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Origins And Benefits Of The Tort System In America

Most people learned in Civics 101 that the Constitution places limits on the power of the government. Providing a monarch, or dictator, with ultimate authority to decide issues in governing a country eliminates the possibility of individual freedoms. Moreover, the Constitution creates significant checks and balances on each branch of the government to protect individual liberty.  Having access to the courts – and juries --to address civil disputes did not originate on this continent. Scholars indicate that juries developed in early civilizations. However, many agree that the direct roots of the American jury system arose in England in the Twelfth century.

As the colonists sought independence from the crown, the framers determined that the tort system and civil juries were vital in a country founded on freedom. The original text of the Constitution created the judicial branch, but remained silent on the issue of the civil jury. That drew protests from many who believed that juries serve as a vital check and balance on government power, as well as on the rich and powerful.  The Seventh Amendment and the Bill of Rights were developed to ensure that the tort system and civil juries would be available for individuals to resolve their differences in a civilized manner.

Understanding The Benefits Of The Civil Tort System

Sir William Blackstone argued that public officials might lean toward the powerful in governing and making decisions. He argued that even though judges and political leaders rely and operate on personal integrity, they are subject to their own biases. Human nature dictates that the few who have power may not always serve the interests of all individuals and may act to the benefit of “those of their own rank and dignity,” according to Stephen Landsman in an article published in the Duke Law School quarterly, Law and Contemporary Problems.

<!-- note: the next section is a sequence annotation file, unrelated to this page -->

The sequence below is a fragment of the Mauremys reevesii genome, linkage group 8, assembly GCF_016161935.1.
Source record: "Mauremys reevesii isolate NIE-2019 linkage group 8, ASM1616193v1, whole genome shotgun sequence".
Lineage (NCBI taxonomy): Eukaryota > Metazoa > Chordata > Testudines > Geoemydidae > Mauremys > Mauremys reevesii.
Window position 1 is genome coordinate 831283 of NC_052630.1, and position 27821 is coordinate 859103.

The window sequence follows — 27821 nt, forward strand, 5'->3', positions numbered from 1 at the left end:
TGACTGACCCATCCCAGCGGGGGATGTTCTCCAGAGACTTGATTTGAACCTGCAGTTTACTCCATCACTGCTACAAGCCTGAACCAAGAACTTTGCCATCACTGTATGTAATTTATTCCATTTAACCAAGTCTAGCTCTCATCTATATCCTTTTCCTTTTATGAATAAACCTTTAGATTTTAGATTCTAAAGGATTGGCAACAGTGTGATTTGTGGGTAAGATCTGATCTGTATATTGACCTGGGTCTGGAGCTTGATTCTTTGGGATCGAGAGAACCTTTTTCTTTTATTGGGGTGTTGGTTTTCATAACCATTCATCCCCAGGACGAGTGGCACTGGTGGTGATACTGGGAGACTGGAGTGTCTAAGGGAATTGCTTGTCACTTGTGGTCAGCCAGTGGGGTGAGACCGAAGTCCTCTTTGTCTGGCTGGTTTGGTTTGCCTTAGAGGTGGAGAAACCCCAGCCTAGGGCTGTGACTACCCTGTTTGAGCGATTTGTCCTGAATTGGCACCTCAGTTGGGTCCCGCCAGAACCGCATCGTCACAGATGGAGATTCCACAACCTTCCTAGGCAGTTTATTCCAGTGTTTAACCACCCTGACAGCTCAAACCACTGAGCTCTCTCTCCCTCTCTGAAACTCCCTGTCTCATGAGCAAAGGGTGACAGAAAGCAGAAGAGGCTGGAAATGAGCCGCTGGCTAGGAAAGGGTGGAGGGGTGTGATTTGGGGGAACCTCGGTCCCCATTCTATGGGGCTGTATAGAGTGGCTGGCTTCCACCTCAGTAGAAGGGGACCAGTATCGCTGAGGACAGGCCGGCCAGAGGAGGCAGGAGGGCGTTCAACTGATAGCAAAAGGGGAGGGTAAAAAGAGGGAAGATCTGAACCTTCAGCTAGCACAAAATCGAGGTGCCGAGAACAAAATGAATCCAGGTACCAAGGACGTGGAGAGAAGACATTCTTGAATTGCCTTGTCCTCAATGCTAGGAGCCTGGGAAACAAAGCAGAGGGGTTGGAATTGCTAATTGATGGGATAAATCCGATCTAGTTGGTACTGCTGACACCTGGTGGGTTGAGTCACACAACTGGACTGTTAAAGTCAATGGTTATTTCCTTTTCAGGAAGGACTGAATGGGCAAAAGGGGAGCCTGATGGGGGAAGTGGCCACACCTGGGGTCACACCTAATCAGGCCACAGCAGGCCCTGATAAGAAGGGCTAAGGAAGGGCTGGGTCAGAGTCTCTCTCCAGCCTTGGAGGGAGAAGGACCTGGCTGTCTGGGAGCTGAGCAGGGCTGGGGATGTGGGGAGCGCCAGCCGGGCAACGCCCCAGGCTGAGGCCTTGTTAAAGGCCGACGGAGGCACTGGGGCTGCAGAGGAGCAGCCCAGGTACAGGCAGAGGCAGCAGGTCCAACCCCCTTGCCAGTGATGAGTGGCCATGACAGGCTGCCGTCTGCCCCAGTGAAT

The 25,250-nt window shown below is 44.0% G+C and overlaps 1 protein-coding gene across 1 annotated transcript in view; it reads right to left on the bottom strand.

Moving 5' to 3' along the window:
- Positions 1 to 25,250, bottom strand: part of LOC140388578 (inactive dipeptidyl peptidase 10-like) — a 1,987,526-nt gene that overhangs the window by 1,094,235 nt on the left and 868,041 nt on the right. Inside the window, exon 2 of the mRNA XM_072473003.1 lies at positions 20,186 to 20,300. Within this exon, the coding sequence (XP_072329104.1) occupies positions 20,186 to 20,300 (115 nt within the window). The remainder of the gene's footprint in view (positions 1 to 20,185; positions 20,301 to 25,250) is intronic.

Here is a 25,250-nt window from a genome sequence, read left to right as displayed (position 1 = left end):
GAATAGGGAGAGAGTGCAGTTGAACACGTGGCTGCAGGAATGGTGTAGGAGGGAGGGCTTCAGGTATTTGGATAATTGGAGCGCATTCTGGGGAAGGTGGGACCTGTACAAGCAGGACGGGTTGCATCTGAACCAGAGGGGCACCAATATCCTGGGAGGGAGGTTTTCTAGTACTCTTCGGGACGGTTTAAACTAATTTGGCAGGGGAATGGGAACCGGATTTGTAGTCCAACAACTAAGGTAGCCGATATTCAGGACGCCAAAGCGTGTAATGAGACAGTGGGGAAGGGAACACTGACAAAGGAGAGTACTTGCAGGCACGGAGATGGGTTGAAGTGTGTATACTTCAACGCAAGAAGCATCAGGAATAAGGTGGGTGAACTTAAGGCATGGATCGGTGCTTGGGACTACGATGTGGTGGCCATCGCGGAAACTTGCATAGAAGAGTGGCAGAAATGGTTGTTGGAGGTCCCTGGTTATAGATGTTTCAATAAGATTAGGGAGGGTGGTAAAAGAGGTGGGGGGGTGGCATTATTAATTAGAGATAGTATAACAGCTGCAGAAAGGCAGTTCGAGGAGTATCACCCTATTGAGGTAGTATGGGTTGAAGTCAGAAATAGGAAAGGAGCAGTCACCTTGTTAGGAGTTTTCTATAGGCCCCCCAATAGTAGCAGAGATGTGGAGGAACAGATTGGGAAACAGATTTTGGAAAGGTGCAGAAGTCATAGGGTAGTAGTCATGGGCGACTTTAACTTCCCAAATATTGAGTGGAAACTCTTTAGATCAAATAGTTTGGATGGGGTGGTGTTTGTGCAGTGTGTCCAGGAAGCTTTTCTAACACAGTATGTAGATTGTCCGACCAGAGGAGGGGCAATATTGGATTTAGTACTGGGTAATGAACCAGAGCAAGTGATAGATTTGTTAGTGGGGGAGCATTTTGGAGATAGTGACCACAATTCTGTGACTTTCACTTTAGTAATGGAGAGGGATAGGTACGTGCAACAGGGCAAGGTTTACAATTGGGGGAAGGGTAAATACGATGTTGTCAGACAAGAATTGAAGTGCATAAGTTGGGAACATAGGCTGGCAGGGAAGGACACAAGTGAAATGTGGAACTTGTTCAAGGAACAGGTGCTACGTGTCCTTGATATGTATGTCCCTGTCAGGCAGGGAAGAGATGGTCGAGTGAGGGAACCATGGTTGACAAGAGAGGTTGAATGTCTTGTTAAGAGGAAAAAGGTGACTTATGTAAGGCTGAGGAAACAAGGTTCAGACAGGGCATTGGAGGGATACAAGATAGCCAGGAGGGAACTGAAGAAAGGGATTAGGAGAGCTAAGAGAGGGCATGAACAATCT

Promoting Safety Through The Deterrent Effect Of The Tort System

Blackstone also recognized the deterrent effect that the civil jury system has on actions the rich and powerful make take. He said, the rich and powerful -- often referred to today as the 1 per centers or big business—will think hard about violating the rights of others with the knowledge that  the negligent or oppressive act will be “examined and decided by twelve indifferent men, not appointed till the hour of trial,” according to the William and Mary Law Review. The deterrent effect today extends beyond the rich and powerful. Drivers know that if they take risks, harm is more likely. We all know that insurance premiums will skyrocket after an accident. Deterrence is a strong benefit of civil tort law.

Holding Wrongdoers Accountable

The tort system is an efficient method of allocating costs and fairness. When someone acts negligently and harms another, the victim should not have to pay for the harm. Moreover, if the wrongdoer is not held liable for the costs, government programs often need to be tapped. Taxpayers should not bear the burdens caused by an individual who is directly responsible. Shifting the costs to where they belong achieves justice in a manner that is consistent with our foundation of freedom.

As the founders knew, the tort system -- and juries – help to maintain impartiality.  Justice is placed in the hands of impartial people instead of the connected, rich and powerful. As we have previously discussed, big business lobbies hard in an effort to seek tort reform. The proposed reform seeks to limit the authority of juries.  Tort reform serves to tilt the balance of power in favor of big business and reduce or eliminate the check and balances on power that juries serve.

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